The early days of autism

Temple Grandin has a new book out this year —The Autistic Brain: Thinking Across the Spectrum — and Slate has an excerpt: The Autistic Brain: The origins of the diagnosis of autism — and the parental guilt-tripping that went along with it. It’s only a couple pages, but it’s an insightful look at how the culture and level of knowledge at the time can lead to radically different diagnoses and treatment approaches.

Not familiar with Grandin?  Here’s the first part of a mid-2000s BBC documentary about her, which was how I was first introduced to this fascinating woman:


You can watch her 2010 TED talk, “The world needs all kinds of minds” (which is also the name of a 2012 documentary about her that is available online). And if that isn’t enough, there are clips online from the HBO biopic Temple Grandin, starring Claire Danes, which won seven Emmys.

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Autism Awareness Month-April

Tomorrow starts the first day of Autism Awareness Month, each year the challenge is to find away to light your life up blue. For those who want to know more there is of course a Facebook page:

www.facebook.com/worldautismawarenessday

The official calender day worldwide is April 2nd.

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“Be special someplace else”

Learning the social norms of public spaces, including how to interact with the variety of people you’ll meet there, is generally part of our upbringing.  My most vivid memory from before age 5 is this: walking through the dairy aisle of a grocery store with my mom, looking around, and suddenly having her grab me and hiss that I needed to stop staring. I was baffled. Staring at what? She furiously told me, “Those people are our neighbors and they’re dwarves and it’s rude to stare.” That’s when it clicked that she was talking about a short woman and her shorter son nearby, who hadn’t previously registered in my consciousness as unusual in any way. My face burned red with confusion and embarrassment (and decades as a high self-monitor ensued).

Perhaps that’s why I found this Slate essay by the mother of an autistic teenager so interesting. She cites a couple of recent examples of public behavioral conflict involving an autistic man and a child with Down’s syndrome and writes about her own challenges. Do other patrons have a right to quiet enjoyment of a meal when there is an excited autistic child nearby?  Does the family of that autistic child have a right to have dinner in a restaurant without being hidden in the back?

Amy S.F. Lutz says this:

As anyone who’s ever parented young children knows, there are two ways of sharing: taking turns or using something together. Turn-taking seems to be particularly in vogue of late, at least when it comes to autistic people in the community: Zoos, amusement parks, bowling alleys, roller skating rinks, movie theaters and purveyors of just about any type of entertainment imaginable are setting aside time particularly for individuals with autism and their families. These are fabulous programs that allow autistic children to have fun and try new activities. They also take the pressure off parents…  Philosophically, however, it bothers me: What are my children, and my friend’s children, learning about the place of the disabled in the community?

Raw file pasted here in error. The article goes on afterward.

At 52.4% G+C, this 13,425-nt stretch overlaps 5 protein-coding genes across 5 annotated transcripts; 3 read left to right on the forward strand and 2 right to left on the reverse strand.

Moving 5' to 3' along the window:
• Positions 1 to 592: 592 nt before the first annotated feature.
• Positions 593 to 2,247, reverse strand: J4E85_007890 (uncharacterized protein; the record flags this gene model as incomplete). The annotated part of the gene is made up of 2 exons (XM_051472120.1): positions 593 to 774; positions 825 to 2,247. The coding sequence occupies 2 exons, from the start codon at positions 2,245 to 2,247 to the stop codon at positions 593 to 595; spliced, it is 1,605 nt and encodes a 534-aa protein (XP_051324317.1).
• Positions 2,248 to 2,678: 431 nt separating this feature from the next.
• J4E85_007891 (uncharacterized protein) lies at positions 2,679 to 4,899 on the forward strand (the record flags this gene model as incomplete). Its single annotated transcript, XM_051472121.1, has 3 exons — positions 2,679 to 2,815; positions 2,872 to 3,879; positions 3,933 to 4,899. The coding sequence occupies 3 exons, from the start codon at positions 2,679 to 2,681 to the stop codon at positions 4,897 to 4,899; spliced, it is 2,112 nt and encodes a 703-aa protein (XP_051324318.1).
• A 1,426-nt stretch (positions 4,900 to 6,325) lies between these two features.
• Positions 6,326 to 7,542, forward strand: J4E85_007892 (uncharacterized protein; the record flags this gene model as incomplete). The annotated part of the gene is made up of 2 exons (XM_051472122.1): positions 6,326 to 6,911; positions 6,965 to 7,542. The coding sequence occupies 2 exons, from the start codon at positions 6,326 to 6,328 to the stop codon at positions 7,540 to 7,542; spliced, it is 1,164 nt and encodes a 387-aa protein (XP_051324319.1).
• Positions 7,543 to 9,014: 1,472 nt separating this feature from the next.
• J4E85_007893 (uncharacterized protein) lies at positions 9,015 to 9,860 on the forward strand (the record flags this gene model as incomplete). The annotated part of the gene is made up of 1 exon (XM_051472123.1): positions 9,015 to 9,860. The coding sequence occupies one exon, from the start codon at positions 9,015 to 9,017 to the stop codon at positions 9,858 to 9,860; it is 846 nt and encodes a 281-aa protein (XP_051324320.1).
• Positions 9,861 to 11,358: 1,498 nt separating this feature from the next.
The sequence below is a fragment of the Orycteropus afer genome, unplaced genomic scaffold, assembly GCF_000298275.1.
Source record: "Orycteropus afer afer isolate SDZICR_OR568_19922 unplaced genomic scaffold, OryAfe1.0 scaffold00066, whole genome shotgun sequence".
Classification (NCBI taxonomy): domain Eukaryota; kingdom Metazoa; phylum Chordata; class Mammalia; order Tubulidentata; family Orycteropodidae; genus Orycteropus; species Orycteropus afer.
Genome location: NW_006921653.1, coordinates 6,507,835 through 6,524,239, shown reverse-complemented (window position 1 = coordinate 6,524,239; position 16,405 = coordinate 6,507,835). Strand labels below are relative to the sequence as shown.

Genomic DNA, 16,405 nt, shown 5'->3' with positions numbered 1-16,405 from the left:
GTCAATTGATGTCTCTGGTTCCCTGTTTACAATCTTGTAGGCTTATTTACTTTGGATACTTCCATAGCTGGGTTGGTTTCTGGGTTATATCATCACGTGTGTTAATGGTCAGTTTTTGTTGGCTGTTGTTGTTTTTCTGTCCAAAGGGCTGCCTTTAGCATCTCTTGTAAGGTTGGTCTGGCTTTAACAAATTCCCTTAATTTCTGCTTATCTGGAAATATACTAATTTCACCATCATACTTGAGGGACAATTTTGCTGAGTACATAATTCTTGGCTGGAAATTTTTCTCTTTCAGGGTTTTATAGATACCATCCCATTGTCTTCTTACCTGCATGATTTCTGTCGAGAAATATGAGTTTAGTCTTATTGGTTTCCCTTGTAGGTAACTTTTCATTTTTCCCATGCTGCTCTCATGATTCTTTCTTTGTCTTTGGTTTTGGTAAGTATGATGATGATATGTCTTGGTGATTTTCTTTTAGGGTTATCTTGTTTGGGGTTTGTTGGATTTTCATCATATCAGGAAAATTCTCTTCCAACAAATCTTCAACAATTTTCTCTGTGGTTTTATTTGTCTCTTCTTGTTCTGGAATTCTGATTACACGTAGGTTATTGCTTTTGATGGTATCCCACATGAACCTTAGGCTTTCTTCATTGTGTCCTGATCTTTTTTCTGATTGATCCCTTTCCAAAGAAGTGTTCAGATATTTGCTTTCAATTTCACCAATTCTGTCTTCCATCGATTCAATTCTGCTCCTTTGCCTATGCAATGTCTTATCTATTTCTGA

It’s an excellent question. Let me turn it to another example that may be more personal for many of us: At the university, I have had a couple of classes with a young woman with an autism spectrum disorder. The first days were the most difficult as the professor and other students learned to expect her outbursts, lack of restraint, and her harsh tone of voice. She’s very smart and often insightful, but her behavior is disruptive and has an effect on everyone in the room. Weeks into the semester, frustrated groans and awkward laughter could still be heard from distant rows whenever she blurted out a random comment. (To their credit, both professors I observed in this situation did an excellent job of trying to manage her outbursts firmly but appreciatively and to encourage the rest of the students to participate.) What should our expectations be? Are the other students learning a free lesson in tolerance and acceptance? Does the autistic student’s right to participate in the classroom take precedence over the rights of the other students, who are paying the same tuition for the class?

These aren’t new questions, and our attitudes now may be more accepting, but I don’t think we’ve reached a consensus about what is fair — or at least best, if not fair — for everyone.

An ongoing Asperger’s narrative

There’s a common theme in much of the writing I enjoy: personal narratives from smart, introspective, odd people.  That’s why I can’t resist Penelope Trunk.  Penelope founded three start-up companies, wrote a bestselling career advice book, and she’s now homeschooling her children and making goat cheese.  She also has Asperger’s Syndrome and she speaks about her mental processes and challenges in clear, explicit posts like “Why I’m difficult in meetings” and “What it’s like to have sex with someone with Asperger’s“.

Penelope Trunk

Penelope can be controversial and shocking in her directness, and her blog mixes career advice, trendspotting, and her personal life.  It also provides a chance to see the world through the eyes of someone whose perspective may be very different from most of ours, described vividly and intelligently.  Worth a look.